All-Out Repression: Purging Dissent in Aleppo, Syria

Syrian opposition fighter takes aim in Aleppo on July 25, 2012 (BULENT KILIC/AFP/GettyImages)
Report
July 31, 2012

All-Out Repression: Purging Dissent in Aleppo, Syria

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The organization is also calling on any country considering supplying arms to the armed opposition to have in place the necessary mechanisms to ensure the material supplied is not used to commit human rights abuses and/or war crimes.


ABOUT THIS REPORT

Since the onset of the unrest in 2011, Amnesty International – like other international human rights organizations – had not been able to conduct field research in Syria as it was effectively barred from entering the country by the government. The increasing gravity of the human rights crisis in Syria and the refusal of the government to countenance any form of outside verification led the organization to take the decision to enter Syria to carry out firsthand investigations without the authorization of the Syrian government. Between mid-April and the end of May 2012, Amnesty International conducted on-site investigations in the Aleppo and Idlib governorates in the north-west of the country.

In the city of Aleppo at the end of May an Amnesty International delegate observed peaceful demonstrations and funeral processions where members of the security forces and of statearmed militias repeatedly fired live rounds at demonstrators; visited secret field hospitals where injured protesters were receiving emergency medical treatment; interviewed witnesses, protesters who had been shot and injured by security forces during demonstrations, families of those killed, victims of torture and arbitrary detention, as well as relatives of people who have disappeared into secret detention since their arrest, medical professional involved in providing medical care to victims, and volunteers providing aid to people displaced by the conflict. The organization’s delegate also viewed hours of footage filmed by local activists of the demonstrations during which protesters and bystanders were killed and injured. Since leaving the country, the organization has remained in daily contact with activists in the city and has continued to receive and follow up information about ongoing human rights
violations.

In Aleppo city, all of those interviewed expressed fear of possible reprisals, and for this reason, the names of victims (except for the dead and some of the disappeared) and witnesses, and other identifying details, have been withheld.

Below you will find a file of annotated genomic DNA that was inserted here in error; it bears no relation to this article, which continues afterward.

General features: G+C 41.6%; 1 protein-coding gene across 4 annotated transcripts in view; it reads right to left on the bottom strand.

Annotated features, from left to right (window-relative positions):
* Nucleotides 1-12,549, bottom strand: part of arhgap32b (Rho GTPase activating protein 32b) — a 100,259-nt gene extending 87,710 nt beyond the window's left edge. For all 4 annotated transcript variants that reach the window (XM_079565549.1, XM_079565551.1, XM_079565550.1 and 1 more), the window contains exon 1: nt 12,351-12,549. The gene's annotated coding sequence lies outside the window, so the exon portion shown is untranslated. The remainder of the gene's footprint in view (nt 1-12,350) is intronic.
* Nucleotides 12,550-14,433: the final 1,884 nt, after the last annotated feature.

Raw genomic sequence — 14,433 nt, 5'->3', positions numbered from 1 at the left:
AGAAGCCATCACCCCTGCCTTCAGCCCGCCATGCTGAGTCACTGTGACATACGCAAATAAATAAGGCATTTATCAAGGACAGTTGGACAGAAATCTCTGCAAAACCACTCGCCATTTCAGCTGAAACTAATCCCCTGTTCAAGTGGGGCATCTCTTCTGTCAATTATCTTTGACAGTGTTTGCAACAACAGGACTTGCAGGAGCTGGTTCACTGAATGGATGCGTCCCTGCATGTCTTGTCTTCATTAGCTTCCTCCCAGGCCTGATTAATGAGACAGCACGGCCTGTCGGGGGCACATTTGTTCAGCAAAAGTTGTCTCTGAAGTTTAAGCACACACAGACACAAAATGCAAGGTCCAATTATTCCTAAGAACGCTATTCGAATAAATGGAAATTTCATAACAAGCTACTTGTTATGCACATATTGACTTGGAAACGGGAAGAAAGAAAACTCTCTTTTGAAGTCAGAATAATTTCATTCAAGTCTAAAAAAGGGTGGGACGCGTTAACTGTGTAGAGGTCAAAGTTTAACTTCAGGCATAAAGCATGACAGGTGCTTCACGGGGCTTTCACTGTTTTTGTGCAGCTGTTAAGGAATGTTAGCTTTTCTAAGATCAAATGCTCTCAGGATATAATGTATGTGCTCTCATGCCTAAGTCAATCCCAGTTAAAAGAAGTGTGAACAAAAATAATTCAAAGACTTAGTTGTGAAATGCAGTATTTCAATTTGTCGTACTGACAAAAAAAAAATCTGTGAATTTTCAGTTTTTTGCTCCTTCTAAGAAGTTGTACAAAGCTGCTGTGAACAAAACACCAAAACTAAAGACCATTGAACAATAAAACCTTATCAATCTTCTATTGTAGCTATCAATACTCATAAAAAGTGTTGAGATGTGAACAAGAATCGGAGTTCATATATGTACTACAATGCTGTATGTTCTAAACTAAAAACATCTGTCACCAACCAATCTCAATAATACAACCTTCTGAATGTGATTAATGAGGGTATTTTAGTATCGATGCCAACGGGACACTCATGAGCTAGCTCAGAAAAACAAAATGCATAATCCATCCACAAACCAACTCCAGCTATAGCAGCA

The findings substantiate those of other bodies, such as the UN Commission of Inquiry on Syria and the UN Committee against Torture, as well as the evidence collected by Amnesty International during research missions to Lebanon, Turkey and Jordan, where the organization interviewed Syrians who have fled their country since the violent repression of the unrest began.

While the field research in the Aleppo and Idlib governorates conducted between mid-April and the end of May 2012 provided further evidence of a plethora of abuses, this report focuses only on abuses committed by security forces and militias in the city of Aleppo in a bid to suppress dissent in the city. The findings of Amnesty International’s visit to other parts of northern Syria are contained in a report, Deadly Reprisals – deliberate killings and other abuses by Syria’s armed forces, published on 14 June 2012.

The vast majority of the human rights abuses documented by Amnesty International since the start of protests in February 2011, including those in this report, have been committed by the state’s security and armed forces, and shabiha militias. However, there are growing numbers of reports of abuses committed by armed opposition groups, including the torture and killing of captured soldiers and shabiha as well as the kidnapping and killing of people known or suspected to support or work with the government and its forces and militias. Amnesty International condemns without reservation such abuses and calls on the leadership of all armed opposition groups in Syria to publicly state that such acts are prohibited and to do all within their power to ensure that opposition forces put an immediate end to such abuses.

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